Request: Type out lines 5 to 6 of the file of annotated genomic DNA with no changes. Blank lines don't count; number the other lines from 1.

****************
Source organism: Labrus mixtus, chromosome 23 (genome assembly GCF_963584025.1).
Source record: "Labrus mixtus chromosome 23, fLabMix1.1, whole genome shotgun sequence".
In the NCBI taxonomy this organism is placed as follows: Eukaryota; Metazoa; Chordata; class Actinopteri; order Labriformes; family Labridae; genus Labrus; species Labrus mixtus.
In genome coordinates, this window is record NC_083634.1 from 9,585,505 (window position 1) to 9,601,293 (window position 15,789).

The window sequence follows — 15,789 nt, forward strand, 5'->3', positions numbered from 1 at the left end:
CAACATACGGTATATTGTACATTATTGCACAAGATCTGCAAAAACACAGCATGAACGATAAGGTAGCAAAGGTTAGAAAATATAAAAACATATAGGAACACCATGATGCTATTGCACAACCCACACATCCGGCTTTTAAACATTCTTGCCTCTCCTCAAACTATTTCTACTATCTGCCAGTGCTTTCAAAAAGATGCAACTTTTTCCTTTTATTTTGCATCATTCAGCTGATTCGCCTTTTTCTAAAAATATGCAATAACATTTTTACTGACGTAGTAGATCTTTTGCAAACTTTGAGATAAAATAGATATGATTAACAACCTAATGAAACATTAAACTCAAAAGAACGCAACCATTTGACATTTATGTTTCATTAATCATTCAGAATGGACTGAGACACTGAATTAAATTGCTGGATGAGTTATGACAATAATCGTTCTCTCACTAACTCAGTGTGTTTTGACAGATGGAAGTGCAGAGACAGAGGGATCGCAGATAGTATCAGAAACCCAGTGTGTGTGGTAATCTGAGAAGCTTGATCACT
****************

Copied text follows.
The window sequence follows — 15,789 nt, forward strand, 5'->3', positions numbered from 1 at the left end:
CAACATACGGTATATTGTACATTATTGCACAAGATCTGCAAAAACACAGCATGAACGATAAGGTAGCAAAGGTTAGAAAATATAAAAACATATAGGAACACCATGATGCTATTGCACAACCCACACATCCGGCTTTTAAACATTCTTGCCTCTCCTCAAACTATTTCTACTATCTGCCAGTGCTTTCAAAAAGATGCAACTTTTTCCTTTTATTTTGCATCATTCAGCTGATTCGCCTTTTTCTAAAAATATGCAATAACATTTTTACTGACGTAGTAGATCTTTTGCAAACTTTGAGATAAAATAGATATGATTAACAACCTAATGAAACATTAAACTCAAAAGAACGCAACCATTTGACATTTATGTTTCATTAATCATTCAGAATGGACTGAGACACTGAATTAAATTGCTGGATGAGTTATGACAATAATCGTTCTCTCACTAACTCAGTGTGTTTTGACAGATGGAAGTGCAGAGACAGAGGGATCGCAGATAGTATCAGAAACCCAGTGTGTGTGGTAATCTGAGAAGCTTGATCACT